There has been considerable criticism, of late, about what is called “media bias”. While it is reasonable that the media should be open to critique by its’ viewership, the current spate of attacks have a different agenda.
Noam Chomsky, the great American intellectual has criticised mainstream media for its’ biased approach to what is reported and how it is reported. His criticism is based on a “propaganda model” from which he concludes that much of the bias stems from the control of media by vested interests, who do not wish to report in a substantive way on anything that runs contrary to their interests. This is a valid criticism and does not seek to push any agenda other than demanding a fairer approach to reportage.
However, much of the pseudo-criticism that is currently evident, is not about a critique of how the media is controlled, but a critique of news that runs contrary to the pre-existing biases of the “critic”. In other words, the criticism becomes just another form of bias, in which the “media bias” mantra is invoked to disparage points of view or reportage that run contrary to a pre-existing bias. So we have those who wish to push their own biases attacking alleged media bias. They would have us believe that one bias is somehow superior to another bias. That is nonsense, bias is bias.
In George Orwell’s famed dystopian novel “1984”, the dictator “Big Brother” proclaims:
War is Peace
Freedom is Slavery
Ignorance is Strength
Perhaps we can now add one more to the list:
Bias is Truth
or if you prefer
Alternative Facts are Truth
Using opposites as equivalencies is a mind-bending trick that leaves the listener somewhat bewildered about what is true and what isn’t, since it is designed to confuse rather than inform. This is the essence of propaganda.
Disparaging any point of view that is disliked by invoking “media bias” or “crooked media” is nonsense since it does not address either the actual source of the information or the content of what is being presented. “Media bias” becomes a kind of magic wand to wish away all those opinions that are disliked. A more rational approach to criticism would be to avoid the use of broad-brush epithets and address what is actually being said, and who is saying it. The current approach to media critique is about as intellectually deep as name calling in the schoolyard.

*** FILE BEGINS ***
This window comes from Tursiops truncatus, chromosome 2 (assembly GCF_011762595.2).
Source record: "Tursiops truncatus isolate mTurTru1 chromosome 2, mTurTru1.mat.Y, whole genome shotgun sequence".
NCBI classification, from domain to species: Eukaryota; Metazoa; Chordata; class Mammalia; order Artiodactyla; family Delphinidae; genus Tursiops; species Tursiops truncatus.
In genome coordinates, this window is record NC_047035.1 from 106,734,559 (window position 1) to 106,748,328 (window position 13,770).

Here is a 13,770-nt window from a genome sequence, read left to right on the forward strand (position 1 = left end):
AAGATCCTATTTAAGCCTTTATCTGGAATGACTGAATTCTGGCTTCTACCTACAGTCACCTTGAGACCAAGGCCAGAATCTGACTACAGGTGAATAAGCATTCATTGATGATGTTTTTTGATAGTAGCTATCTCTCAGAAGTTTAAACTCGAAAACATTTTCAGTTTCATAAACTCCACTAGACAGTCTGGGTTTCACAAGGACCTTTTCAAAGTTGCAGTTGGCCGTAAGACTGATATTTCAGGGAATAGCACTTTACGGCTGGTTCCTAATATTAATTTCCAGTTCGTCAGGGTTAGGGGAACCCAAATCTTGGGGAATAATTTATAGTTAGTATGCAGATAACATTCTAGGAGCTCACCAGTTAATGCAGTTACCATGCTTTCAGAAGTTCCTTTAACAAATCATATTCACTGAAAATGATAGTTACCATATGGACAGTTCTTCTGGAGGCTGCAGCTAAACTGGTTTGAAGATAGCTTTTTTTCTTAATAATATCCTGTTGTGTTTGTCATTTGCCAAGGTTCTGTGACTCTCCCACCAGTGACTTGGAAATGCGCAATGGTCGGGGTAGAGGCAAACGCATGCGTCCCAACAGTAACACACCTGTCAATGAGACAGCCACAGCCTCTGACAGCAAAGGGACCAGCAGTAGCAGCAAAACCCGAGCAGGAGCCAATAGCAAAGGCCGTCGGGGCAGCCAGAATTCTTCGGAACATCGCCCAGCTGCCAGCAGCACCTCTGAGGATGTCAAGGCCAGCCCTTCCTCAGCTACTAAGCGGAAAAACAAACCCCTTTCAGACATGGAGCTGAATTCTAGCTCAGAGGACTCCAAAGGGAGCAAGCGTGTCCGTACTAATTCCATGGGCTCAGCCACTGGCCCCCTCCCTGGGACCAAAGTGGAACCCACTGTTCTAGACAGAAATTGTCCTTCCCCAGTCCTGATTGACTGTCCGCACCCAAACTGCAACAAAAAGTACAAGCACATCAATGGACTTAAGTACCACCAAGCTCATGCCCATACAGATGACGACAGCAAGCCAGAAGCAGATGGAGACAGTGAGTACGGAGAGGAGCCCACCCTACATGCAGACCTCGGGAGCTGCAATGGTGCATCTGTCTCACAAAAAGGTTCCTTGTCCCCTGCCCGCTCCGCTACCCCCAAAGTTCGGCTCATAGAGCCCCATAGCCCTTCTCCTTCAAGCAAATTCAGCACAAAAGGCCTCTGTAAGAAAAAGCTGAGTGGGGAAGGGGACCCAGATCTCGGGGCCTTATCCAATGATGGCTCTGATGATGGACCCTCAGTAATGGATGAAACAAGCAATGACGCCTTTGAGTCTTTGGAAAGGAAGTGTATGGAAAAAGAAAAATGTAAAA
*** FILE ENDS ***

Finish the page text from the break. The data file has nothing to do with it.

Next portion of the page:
As noted above the current criticism of media is sometimes genuine but frequently just another attempt to push a point a view. These pseudo-criticisms take various forms, here are a few popular ones:
Ad Hominem Attacks
This is the an old standard. Those who employ this technique seek to disparage the messenger if they can’t effectively critique the message.
This technique involves stating that the actions of one individual or group are equivalent to those of another individual and group, while ignoring both the scope and context of those actions.
Naming and Shaming
An old technique in which an epithet is created and used to describe an individual, group or program for the purposes of demeaning it, without any substantive evidence. Examples are:
- The Media
False stereotyping is used to attack an entire group by stating that the bad behaviour of one individual is typical of an entire group. This technique is used to attack groups based on various criteria such as gender, religion, nationality, race, sexual preference etc.
Be wary of anyone employing these pseudo-criticisms. Your own critical thinking is your best defence.